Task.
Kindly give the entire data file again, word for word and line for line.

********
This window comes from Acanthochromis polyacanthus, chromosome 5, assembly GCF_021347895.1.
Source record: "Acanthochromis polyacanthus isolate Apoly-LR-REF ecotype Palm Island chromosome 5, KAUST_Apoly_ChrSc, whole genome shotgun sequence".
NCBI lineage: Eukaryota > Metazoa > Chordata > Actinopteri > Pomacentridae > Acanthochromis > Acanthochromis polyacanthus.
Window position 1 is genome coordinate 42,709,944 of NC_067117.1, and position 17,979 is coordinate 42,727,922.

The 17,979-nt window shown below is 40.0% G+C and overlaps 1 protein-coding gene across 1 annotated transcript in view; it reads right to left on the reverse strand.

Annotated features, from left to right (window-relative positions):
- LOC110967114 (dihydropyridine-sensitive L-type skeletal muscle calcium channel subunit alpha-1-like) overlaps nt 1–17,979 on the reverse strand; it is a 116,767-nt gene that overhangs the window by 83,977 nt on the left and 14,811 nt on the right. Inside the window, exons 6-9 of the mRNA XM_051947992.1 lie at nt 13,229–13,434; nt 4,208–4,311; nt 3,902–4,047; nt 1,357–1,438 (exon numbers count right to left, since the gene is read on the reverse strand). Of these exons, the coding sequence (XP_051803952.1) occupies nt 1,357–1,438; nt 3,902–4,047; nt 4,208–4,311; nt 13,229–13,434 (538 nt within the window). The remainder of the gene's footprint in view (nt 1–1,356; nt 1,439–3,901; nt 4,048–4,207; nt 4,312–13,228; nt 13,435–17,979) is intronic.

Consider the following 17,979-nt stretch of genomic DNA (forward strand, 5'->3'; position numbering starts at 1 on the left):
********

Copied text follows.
This window comes from Acanthochromis polyacanthus, chromosome 5, assembly GCF_021347895.1.
Source record: "Acanthochromis polyacanthus isolate Apoly-LR-REF ecotype Palm Island chromosome 5, KAUST_Apoly_ChrSc, whole genome shotgun sequence".
NCBI lineage: Eukaryota > Metazoa > Chordata > Actinopteri > Pomacentridae > Acanthochromis > Acanthochromis polyacanthus.
Window position 1 is genome coordinate 42,709,944 of NC_067117.1, and position 17,979 is coordinate 42,727,922.

The 17,979-nt window shown below is 40.0% G+C and overlaps 1 protein-coding gene across 1 annotated transcript in view; it reads right to left on the reverse strand.

Annotated features, from left to right (window-relative positions):
- LOC110967114 (dihydropyridine-sensitive L-type skeletal muscle calcium channel subunit alpha-1-like) overlaps nt 1–17,979 on the reverse strand; it is a 116,767-nt gene that overhangs the window by 83,977 nt on the left and 14,811 nt on the right. Inside the window, exons 6-9 of the mRNA XM_051947992.1 lie at nt 13,229–13,434; nt 4,208–4,311; nt 3,902–4,047; nt 1,357–1,438 (exon numbers count right to left, since the gene is read on the reverse strand). Of these exons, the coding sequence (XP_051803952.1) occupies nt 1,357–1,438; nt 3,902–4,047; nt 4,208–4,311; nt 13,229–13,434 (538 nt within the window). The remainder of the gene's footprint in view (nt 1–1,356; nt 1,439–3,901; nt 4,048–4,207; nt 4,312–13,228; nt 13,435–17,979) is intronic.

Consider the following 17,979-nt stretch of genomic DNA (forward strand, 5'->3'; position numbering starts at 1 on the left):